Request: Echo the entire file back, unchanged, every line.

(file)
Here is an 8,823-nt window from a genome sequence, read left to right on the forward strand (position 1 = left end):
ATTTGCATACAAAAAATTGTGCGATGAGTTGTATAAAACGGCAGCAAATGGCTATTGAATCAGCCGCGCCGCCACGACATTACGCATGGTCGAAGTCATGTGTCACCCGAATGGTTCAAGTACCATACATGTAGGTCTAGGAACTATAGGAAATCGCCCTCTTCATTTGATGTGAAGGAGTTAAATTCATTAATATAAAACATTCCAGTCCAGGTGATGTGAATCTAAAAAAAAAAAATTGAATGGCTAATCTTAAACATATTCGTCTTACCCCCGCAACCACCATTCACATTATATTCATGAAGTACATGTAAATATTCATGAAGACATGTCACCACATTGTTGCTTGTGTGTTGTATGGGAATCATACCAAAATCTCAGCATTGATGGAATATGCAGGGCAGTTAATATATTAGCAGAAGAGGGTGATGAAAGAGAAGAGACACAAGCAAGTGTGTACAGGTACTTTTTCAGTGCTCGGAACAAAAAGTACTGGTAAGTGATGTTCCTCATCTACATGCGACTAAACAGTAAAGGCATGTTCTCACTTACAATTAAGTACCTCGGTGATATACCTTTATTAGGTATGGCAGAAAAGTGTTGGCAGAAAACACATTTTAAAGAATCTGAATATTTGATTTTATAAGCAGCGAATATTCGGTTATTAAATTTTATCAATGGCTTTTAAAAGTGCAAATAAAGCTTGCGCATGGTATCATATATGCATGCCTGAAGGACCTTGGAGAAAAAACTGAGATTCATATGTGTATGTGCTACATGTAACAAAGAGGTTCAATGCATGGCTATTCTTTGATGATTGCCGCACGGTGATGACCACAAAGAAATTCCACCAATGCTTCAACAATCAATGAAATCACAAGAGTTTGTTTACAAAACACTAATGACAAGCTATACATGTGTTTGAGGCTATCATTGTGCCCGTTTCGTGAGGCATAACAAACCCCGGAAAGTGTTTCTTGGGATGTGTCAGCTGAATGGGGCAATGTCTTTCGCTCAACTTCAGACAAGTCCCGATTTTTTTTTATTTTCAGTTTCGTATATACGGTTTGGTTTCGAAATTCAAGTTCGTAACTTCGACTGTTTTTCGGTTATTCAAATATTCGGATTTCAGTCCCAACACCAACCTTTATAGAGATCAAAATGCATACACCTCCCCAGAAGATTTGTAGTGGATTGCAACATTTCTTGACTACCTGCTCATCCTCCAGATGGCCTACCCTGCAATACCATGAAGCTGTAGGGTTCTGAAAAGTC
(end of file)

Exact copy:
Here is an 8,823-nt window from a genome sequence, read left to right on the forward strand (position 1 = left end):
ATTTGCATACAAAAAATTGTGCGATGAGTTGTATAAAACGGCAGCAAATGGCTATTGAATCAGCCGCGCCGCCACGACATTACGCATGGTCGAAGTCATGTGTCACCCGAATGGTTCAAGTACCATACATGTAGGTCTAGGAACTATAGGAAATCGCCCTCTTCATTTGATGTGAAGGAGTTAAATTCATTAATATAAAACATTCCAGTCCAGGTGATGTGAATCTAAAAAAAAAAAATTGAATGGCTAATCTTAAACATATTCGTCTTACCCCCGCAACCACCATTCACATTATATTCATGAAGTACATGTAAATATTCATGAAGACATGTCACCACATTGTTGCTTGTGTGTTGTATGGGAATCATACCAAAATCTCAGCATTGATGGAATATGCAGGGCAGTTAATATATTAGCAGAAGAGGGTGATGAAAGAGAAGAGACACAAGCAAGTGTGTACAGGTACTTTTTCAGTGCTCGGAACAAAAAGTACTGGTAAGTGATGTTCCTCATCTACATGCGACTAAACAGTAAAGGCATGTTCTCACTTACAATTAAGTACCTCGGTGATATACCTTTATTAGGTATGGCAGAAAAGTGTTGGCAGAAAACACATTTTAAAGAATCTGAATATTTGATTTTATAAGCAGCGAATATTCGGTTATTAAATTTTATCAATGGCTTTTAAAAGTGCAAATAAAGCTTGCGCATGGTATCATATATGCATGCCTGAAGGACCTTGGAGAAAAAACTGAGATTCATATGTGTATGTGCTACATGTAACAAAGAGGTTCAATGCATGGCTATTCTTTGATGATTGCCGCACGGTGATGACCACAAAGAAATTCCACCAATGCTTCAACAATCAATGAAATCACAAGAGTTTGTTTACAAAACACTAATGACAAGCTATACATGTGTTTGAGGCTATCATTGTGCCCGTTTCGTGAGGCATAACAAACCCCGGAAAGTGTTTCTTGGGATGTGTCAGCTGAATGGGGCAATGTCTTTCGCTCAACTTCAGACAAGTCCCGATTTTTTTTTATTTTCAGTTTCGTATATACGGTTTGGTTTCGAAATTCAAGTTCGTAACTTCGACTGTTTTTCGGTTATTCAAATATTCGGATTTCAGTCCCAACACCAACCTTTATAGAGATCAAAATGCATACACCTCCCCAGAAGATTTGTAGTGGATTGCAACATTTCTTGACTACCTGCTCATCCTCCAGATGGCCTACCCTGCAATACCATGAAGCTGTAGGGTTCTGAAAAGTC